Oil Company Defaults: the First Dominos Set to FallTrevor Gerszt
The first eight oil companies, standing on the edge of default, are about to run out of time as key deadlines approach. While eight small oil companies few people have ever heard of doesn’t really sound like an economic cataclysm in the making, it could be the start of a $19 billion dollar wave of junk bond defaults. By some estimates, that wave could swell to over $40 billion and that’s just this year.
They have names like Energy XXI Ltd., SandRidge Energy Inc. Peabody Energy, Linn Energy and Goodrich Petroleum Corp. Not exactly household names, but together they could start a surge of defaults that could lock up credit markets and, while it may not be 2008 all over again, it will certainly rhyme with those dark days on many levels.
Low Oil Prices Unsustainable for U.S.
When oil was $100 a barrel and gas prices hovered between four and five dollars a gallon, the U.S. and Canada embarked upon a wave of new oil and gas exploration that included new drilling techniques and extraction from tar sands and shale deposits. All of these extraction techniques are expensive in relative terms, but profitable as long as oil prices stayed in the forty- to fifty dollar a barrel range. But oil didn’t hold and, when stockpiles started to increase and oil prices started to fall, our allies-in-name-only, the Saudis, started pumping more oil there, which drove prices down to levels that were unsustainable for U.S. and Canadian producers.
How it Rolls Downhill
To finance all that new oil extraction, oil producers went to what’s called the junk bond market. The term “junk” is appropriate because the investments they fund are both speculative and risky. In exchange for the increased risk, junk bonds pay a higher return. The downside is if those investments go bad, that money gets wiped out. With no insurance or government backing for junk bonds, investors can lose their entire investment. Right now the junk bonds that financed that new wave of oil extraction projects are set to wipe billions in investor money off the books.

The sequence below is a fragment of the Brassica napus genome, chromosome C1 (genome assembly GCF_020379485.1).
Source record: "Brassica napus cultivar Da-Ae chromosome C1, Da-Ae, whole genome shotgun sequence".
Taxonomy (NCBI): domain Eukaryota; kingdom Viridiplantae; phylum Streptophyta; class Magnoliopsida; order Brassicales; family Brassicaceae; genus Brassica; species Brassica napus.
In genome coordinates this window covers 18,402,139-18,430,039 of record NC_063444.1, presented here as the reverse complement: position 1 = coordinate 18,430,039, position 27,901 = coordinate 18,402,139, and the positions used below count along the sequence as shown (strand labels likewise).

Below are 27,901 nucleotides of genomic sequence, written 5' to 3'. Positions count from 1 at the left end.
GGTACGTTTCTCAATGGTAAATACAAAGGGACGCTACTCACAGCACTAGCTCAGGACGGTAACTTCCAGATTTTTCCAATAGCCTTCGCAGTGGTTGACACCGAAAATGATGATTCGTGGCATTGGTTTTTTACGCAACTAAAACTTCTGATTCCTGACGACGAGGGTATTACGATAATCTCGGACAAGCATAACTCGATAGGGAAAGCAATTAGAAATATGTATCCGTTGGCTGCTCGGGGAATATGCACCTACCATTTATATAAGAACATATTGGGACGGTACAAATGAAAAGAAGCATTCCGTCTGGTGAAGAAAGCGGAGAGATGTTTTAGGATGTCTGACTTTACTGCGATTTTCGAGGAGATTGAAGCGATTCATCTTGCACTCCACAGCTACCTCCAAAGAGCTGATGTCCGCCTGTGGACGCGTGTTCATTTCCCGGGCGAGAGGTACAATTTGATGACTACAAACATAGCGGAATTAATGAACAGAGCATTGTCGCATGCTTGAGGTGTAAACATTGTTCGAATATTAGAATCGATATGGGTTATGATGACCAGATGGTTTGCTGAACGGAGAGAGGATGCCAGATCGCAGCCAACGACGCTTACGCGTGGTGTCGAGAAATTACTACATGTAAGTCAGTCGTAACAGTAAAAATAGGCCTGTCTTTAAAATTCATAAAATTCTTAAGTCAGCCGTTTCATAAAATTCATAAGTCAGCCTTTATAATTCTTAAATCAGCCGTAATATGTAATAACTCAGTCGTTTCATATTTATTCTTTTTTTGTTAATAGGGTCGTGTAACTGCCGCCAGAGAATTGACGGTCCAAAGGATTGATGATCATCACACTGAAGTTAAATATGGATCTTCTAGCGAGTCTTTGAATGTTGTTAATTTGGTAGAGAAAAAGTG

This Won’t End Well
Since junk bonds are risky, the market prices in a certain default rate. That background default rate for junk bonds is usually around two percent. If even a small number of the energy companies on the bubble now default on their bonds, we could see that rate go north of five and six percent, more than three times the norm. How we got in trouble in 2008 was that highly speculative bonds were being sold on the open market, and it wasn’t just private investors buying them, it was also banks and investment houses. Remember when banks were supposed to be careful with depositors’ money? Not anymore. Today the securities market is a Wild West gambling hall, and big banks are the suckers at the table.
When banks and investment houses lose money in junk bonds gone bad, the banks have to pay that money back. When banks are short of cash, they stop lending. Small business owners can’t borrow money to expand; medium and large companies can’t borrow money to make payroll and other expenses. It also means that many small oil companies, which may have been borrowing to make ends meet, are going to be cut off. The economic ripples go even farther because banks also stop buying junk bonds which means new projects don’t have the money to get off the ground.
The oil market also might not be the end of the bad news. Oil wasn’t the only commodity facing depressed prices, there was also copper, aluminum and every other mineral that we claw out of the ground. So, it’s not just oil companies on the bubble, they’re joined by mining companies and metal refiners. The total in defaults is conservatively over seventy billion and could approach $100 billion by the end of the year. Now we’re talking some real money, the kind where bank execs come to Congress for another bailout, with more empty promises that they’re never going to do it again…until the next time.